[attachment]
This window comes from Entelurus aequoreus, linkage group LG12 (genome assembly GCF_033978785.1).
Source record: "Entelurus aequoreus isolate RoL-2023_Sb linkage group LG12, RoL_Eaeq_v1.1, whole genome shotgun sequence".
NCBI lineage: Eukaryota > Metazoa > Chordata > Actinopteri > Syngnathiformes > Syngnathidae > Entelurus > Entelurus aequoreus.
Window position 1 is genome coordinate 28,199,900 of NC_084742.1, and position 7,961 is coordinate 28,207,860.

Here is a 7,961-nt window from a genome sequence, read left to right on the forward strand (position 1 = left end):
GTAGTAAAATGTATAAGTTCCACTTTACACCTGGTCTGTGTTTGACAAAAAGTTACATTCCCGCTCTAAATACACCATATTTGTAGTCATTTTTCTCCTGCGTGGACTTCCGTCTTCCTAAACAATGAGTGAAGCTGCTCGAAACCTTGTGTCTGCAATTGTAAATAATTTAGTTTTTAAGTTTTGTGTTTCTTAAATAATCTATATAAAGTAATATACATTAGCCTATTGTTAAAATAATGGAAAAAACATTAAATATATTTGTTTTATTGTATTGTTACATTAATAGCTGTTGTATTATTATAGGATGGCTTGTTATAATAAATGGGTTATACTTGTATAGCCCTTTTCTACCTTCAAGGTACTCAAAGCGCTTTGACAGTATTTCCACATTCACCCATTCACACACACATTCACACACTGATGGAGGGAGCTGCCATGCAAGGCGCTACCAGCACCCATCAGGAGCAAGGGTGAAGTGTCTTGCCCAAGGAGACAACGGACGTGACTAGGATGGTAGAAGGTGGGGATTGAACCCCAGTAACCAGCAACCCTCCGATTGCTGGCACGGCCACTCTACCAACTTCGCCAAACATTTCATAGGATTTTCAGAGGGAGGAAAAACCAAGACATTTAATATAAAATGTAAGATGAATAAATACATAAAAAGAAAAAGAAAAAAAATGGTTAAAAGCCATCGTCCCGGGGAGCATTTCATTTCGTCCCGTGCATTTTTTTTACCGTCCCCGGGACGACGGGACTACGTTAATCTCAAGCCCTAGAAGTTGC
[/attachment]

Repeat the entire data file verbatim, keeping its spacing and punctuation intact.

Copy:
This window comes from Entelurus aequoreus, linkage group LG12 (genome assembly GCF_033978785.1).
Source record: "Entelurus aequoreus isolate RoL-2023_Sb linkage group LG12, RoL_Eaeq_v1.1, whole genome shotgun sequence".
NCBI lineage: Eukaryota > Metazoa > Chordata > Actinopteri > Syngnathiformes > Syngnathidae > Entelurus > Entelurus aequoreus.
Window position 1 is genome coordinate 28,199,900 of NC_084742.1, and position 7,961 is coordinate 28,207,860.

Here is a 7,961-nt window from a genome sequence, read left to right on the forward strand (position 1 = left end):
GTAGTAAAATGTATAAGTTCCACTTTACACCTGGTCTGTGTTTGACAAAAAGTTACATTCCCGCTCTAAATACACCATATTTGTAGTCATTTTTCTCCTGCGTGGACTTCCGTCTTCCTAAACAATGAGTGAAGCTGCTCGAAACCTTGTGTCTGCAATTGTAAATAATTTAGTTTTTAAGTTTTGTGTTTCTTAAATAATCTATATAAAGTAATATACATTAGCCTATTGTTAAAATAATGGAAAAAACATTAAATATATTTGTTTTATTGTATTGTTACATTAATAGCTGTTGTATTATTATAGGATGGCTTGTTATAATAAATGGGTTATACTTGTATAGCCCTTTTCTACCTTCAAGGTACTCAAAGCGCTTTGACAGTATTTCCACATTCACCCATTCACACACACATTCACACACTGATGGAGGGAGCTGCCATGCAAGGCGCTACCAGCACCCATCAGGAGCAAGGGTGAAGTGTCTTGCCCAAGGAGACAACGGACGTGACTAGGATGGTAGAAGGTGGGGATTGAACCCCAGTAACCAGCAACCCTCCGATTGCTGGCACGGCCACTCTACCAACTTCGCCAAACATTTCATAGGATTTTCAGAGGGAGGAAAAACCAAGACATTTAATATAAAATGTAAGATGAATAAATACATAAAAAGAAAAAGAAAAAAAATGGTTAAAAGCCATCGTCCCGGGGAGCATTTCATTTCGTCCCGTGCATTTTTTTTACCGTCCCCGGGACGACGGGACTACGTTAATCTCAAGCCCTAGAAGTTGC